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credit crunch

2007-08-10 16:43:56.983428+00 by Dan Lyke 8 comments

Federal Reserve promises to supply "reserves as necessary" to ease current credit crunch. So, let me get this straight: A lot of people, both individuals and as part of large companies, have been using credit unwisely. If I understand this right, the Fed just kicked $70 billion ($35 billion each on Thursday and Friday) into the money supply in order to mitigate the effects of their stupidity, and to make it easy for people to... use credit unwisely. From the article:

The free flow of credit is important to the smooth functioning of the national economy. Increasingly restrictive lending conditions can put a damper on people's ability to buy big-ticket items such as homes, cars and appliances. ...

So... uh... we have to encourage people to spend money unwisely because otherwise they'll feel the effects of their stupidity? And someone thinks that doing this will have good long-term consequences?

[ related topics: Interactive Drama Heinlein Currency Economics ]

comments in ascending chronological order (reverse):

#Comment Re: Not just the US made: 2007-08-10 21:31:43.841056+00 by: m

The European Have kicked in $213 billion over the past two days. A major German bank is rumored to be near insolvent., BNP Paribas, a major French bank (and hedge fund) is reputed to have stopped withdrawals, though it is not clear whether this is just from the hedge funds or includes all accounts.

#Comment Re: made: 2007-08-10 21:57:19.531311+00 by: Dan Lyke

Yeah, I was in the bank today and talked with the loan guy for a bit, and we had a "well, a week ago I could have told you [this], right now I won't promise anything for another two months or thereabouts".

When the brokers of the commodity are saying "hold onto your hat", it's gonna be a wild ride.

#Comment Re: made: 2007-08-11 09:17:37.175151+00 by: warkitty

I've said all year we're likely in for a major depression. I've been pooh pooh'd all year.

I still say we're in for a major depression. '30's style.

#Comment Novell owns the UNIX and UnixWare copyrights! Novell has right to waive! made: 2007-08-11 10:42:59.537537+00 by: m

On a much happier note, from Groklaw: "Court Rules: Novell owns the UNIX and UnixWare copyrights! Novell has right to waive!"

#Comment Re: made: 2007-08-11 16:25:46.157993+00 by: Dan Lyke

warkitty, we just moved a bunch of our house money into short term muni bonds, I think the first time ever I've timed an investment, and it was largely inadvartent (we were looking for the best we could do with low volatility over two years or so).

yeah, I could see this becoming major, I've been doing a lot of reading about who owns dollars and who's propping up what and where the money supplies are coming from, and the thing I didn't get was how heavily some of Europe is getting caught up in the U.S. mortgage collapse.

m, put on the front page.

#Comment Re: made: 2007-08-13 14:21:21.870261+00 by: radix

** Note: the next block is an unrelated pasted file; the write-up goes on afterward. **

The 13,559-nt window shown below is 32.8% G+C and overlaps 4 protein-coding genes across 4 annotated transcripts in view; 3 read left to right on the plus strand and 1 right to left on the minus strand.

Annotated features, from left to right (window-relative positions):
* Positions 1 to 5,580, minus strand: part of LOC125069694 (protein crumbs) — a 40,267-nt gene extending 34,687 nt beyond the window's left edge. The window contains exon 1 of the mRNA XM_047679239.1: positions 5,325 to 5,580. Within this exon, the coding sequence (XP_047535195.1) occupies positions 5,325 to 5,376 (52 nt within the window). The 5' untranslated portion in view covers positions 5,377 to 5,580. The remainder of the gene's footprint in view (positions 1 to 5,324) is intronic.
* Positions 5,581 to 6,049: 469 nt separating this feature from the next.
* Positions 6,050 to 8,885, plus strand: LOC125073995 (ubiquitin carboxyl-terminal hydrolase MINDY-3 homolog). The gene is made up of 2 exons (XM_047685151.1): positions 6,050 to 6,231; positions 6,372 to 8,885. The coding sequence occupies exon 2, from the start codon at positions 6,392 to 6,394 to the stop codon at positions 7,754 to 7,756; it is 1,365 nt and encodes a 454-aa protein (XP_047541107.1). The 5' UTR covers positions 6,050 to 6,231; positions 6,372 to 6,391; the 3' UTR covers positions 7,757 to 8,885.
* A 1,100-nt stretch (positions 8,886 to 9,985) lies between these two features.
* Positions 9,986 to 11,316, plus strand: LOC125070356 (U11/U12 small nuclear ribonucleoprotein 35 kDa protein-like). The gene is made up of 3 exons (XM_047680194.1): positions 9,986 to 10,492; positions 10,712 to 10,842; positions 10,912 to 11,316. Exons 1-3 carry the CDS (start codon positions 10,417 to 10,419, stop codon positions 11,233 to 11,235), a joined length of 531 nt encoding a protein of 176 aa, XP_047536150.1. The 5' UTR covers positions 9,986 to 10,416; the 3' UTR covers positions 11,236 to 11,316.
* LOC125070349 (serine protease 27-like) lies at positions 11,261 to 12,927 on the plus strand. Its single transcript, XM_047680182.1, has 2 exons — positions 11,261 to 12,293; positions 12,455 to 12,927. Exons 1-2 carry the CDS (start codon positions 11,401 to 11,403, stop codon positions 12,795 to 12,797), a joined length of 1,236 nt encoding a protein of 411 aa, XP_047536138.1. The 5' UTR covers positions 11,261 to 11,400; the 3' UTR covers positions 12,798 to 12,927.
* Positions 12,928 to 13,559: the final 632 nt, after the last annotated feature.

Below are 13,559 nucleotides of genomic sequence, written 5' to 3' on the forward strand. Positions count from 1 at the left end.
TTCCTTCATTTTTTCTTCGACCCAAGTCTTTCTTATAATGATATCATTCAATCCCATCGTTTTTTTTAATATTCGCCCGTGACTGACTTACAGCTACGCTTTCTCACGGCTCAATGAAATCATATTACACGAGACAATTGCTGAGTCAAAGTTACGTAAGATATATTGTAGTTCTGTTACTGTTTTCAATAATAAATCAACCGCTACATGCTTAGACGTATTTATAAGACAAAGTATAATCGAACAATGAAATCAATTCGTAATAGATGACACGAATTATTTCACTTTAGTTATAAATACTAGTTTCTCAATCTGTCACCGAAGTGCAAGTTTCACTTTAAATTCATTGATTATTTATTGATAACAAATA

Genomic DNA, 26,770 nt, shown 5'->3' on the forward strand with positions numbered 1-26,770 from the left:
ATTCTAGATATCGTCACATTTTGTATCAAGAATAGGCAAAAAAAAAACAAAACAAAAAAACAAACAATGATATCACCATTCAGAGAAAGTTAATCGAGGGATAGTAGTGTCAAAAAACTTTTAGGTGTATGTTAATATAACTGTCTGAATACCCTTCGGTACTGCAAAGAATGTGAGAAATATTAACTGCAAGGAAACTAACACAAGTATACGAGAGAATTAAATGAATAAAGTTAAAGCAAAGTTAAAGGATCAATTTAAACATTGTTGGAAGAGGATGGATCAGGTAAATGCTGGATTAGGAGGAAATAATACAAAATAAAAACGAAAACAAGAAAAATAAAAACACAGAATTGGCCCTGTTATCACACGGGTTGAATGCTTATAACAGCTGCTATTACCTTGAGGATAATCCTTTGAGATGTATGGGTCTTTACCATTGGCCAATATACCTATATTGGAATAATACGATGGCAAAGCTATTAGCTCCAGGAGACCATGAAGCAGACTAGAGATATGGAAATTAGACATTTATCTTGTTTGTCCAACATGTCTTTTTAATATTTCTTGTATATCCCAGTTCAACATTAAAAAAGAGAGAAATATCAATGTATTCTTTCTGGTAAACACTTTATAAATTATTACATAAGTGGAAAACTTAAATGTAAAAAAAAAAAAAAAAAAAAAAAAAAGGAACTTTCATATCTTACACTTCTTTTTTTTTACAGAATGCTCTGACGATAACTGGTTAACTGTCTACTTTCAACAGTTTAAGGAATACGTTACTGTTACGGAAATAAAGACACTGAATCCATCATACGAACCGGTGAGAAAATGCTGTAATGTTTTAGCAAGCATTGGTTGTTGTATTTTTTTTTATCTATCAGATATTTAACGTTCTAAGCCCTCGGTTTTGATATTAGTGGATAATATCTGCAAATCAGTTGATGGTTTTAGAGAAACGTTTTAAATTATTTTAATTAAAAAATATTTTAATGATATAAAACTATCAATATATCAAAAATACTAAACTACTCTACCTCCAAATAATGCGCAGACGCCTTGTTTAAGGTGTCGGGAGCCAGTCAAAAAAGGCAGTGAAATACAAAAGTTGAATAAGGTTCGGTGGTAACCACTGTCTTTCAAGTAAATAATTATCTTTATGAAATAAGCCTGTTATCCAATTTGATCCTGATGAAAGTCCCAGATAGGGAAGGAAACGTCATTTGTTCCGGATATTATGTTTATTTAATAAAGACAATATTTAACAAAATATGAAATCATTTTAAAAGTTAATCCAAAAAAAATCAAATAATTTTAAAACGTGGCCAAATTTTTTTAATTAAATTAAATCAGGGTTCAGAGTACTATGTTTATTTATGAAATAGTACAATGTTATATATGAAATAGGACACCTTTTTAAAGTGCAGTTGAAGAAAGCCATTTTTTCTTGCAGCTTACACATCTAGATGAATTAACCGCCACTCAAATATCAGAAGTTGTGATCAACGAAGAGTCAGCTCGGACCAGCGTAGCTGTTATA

The adding of liquidity is to head off a crunch and depression. It's important to note that that is not a bailout of lenders. It looks like the line is (properly) held to not bail out the lenders. There is pressure on lenders to refinance problem borrows and not foreclose (which is probably a better thing for them anyways, selling in a down market doesn't get you your money back).

It does look like a lot of people are betting that this is going to lead to cuts in the prime rate by the Fed (currently 5.25%). I'm not sure that that is going to happen.

#Comment Re: made: 2007-08-14 14:22:41.170628+00 by: Dan Lyke

Given that we appear to have been running a masked (by how the statistics are sampled) 13% or so inflation for the past two years, I can't imagine the Fed lowering interest rates. The overextended want a bigger money supply, but price pressures (see, for example, food and housing costs) are pushing pretty hard against that.

#Comment Re: made: 2008-06-28 23:30:32.293821+00 by: ziffle [edit history]

How did flutterby do with its projections?

Californian Housing Market in Meltdown, Liar Loan Writedowns Have Barely Begun

Wash Mut Melts Down


This is since last summer. I have a bad feeling about the next 6 years.

In the globalists' view, the US can now safely be discarded because it has inherent "flaws."

America has a constitutional system that, even though it has been successfully neutralized to a large extent, was designed to protect individual freedom, and that makes some of her people insist on them. Such cannot be tolerated in a truly globalized world. It tends to make people of other countries want to simulate the US and to insist on keeping their countries' sovereignty intact to protect their own tenuous freedoms.

This is commentary from overseas - they see us more clearly probably. The fiat money, our debts, and desire to attack other countries signal the end of the Republic. The only hope I see is a return to the limits of the constitution and a long recovery period. Alas I feel many will call it the failure of capitalism when its actually the destruction of freedom and capitalism which has destroyed our country.